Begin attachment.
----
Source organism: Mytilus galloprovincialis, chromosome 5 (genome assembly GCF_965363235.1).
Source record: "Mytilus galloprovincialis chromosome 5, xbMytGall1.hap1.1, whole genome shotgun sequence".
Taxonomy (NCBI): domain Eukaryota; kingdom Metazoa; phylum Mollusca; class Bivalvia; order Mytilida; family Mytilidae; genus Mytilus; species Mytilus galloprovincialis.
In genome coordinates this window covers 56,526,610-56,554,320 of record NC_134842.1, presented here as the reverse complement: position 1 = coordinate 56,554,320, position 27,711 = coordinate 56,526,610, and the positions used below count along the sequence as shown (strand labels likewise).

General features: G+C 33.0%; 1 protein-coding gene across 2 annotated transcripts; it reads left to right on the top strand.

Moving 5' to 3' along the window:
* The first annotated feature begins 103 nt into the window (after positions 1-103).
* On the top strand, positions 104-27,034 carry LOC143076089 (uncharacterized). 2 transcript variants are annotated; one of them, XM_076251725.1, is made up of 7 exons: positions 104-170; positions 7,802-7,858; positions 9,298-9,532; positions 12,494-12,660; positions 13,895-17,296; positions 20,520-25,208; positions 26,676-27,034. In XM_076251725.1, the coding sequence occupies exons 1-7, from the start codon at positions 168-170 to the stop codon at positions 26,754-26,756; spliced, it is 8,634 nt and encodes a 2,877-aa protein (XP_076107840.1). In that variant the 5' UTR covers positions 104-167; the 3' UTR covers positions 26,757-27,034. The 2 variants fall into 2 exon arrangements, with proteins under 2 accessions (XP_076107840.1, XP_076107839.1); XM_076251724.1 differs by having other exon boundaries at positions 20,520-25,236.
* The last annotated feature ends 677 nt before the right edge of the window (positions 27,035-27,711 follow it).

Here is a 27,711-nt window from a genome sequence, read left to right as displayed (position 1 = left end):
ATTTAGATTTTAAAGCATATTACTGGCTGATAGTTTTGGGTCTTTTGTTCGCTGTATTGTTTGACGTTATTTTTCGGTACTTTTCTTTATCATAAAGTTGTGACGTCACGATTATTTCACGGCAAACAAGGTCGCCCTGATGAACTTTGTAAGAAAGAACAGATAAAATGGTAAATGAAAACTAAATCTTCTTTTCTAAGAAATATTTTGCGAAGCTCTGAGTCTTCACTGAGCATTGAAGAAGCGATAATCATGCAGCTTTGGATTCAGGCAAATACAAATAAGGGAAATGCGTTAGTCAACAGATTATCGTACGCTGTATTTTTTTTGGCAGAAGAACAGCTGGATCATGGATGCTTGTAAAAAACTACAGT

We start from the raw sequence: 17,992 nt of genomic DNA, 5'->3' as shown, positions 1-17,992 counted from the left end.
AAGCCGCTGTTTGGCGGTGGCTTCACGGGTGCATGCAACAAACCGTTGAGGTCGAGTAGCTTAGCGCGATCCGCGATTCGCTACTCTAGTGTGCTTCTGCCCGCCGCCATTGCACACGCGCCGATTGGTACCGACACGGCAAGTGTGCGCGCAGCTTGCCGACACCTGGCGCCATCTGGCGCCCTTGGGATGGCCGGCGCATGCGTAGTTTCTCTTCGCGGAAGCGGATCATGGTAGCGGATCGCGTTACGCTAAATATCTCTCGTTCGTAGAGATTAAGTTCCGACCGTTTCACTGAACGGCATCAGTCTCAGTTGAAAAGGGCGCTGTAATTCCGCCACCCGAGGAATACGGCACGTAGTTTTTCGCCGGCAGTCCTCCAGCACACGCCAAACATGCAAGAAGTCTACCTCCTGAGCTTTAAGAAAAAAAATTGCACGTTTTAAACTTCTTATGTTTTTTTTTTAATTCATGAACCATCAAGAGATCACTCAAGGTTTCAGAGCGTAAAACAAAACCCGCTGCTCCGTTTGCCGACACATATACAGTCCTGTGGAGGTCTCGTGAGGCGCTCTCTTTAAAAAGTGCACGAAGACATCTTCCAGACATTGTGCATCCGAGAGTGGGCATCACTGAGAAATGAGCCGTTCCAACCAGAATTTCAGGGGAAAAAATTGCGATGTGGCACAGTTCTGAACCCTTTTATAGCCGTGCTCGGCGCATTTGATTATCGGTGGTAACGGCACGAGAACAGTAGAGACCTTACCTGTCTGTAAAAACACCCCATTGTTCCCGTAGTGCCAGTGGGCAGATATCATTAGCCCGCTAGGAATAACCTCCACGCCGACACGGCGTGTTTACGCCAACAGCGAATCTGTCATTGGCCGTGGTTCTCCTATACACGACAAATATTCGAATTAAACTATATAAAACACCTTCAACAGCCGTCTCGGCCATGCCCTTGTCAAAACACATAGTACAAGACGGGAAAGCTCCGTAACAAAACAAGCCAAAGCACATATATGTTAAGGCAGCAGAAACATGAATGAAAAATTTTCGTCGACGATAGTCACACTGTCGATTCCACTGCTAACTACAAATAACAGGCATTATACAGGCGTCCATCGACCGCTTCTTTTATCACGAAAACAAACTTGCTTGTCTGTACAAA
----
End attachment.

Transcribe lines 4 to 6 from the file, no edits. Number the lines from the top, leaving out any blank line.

In genome coordinates this window covers 56,526,610-56,554,320 of record NC_134842.1, presented here as the reverse complement: position 1 = coordinate 56,554,320, position 27,711 = coordinate 56,526,610, and the positions used below count along the sequence as shown (strand labels likewise).

General features: G+C 33.0%; 1 protein-coding gene across 2 annotated transcripts; it reads left to right on the top strand.

Moving 5' to 3' along the window: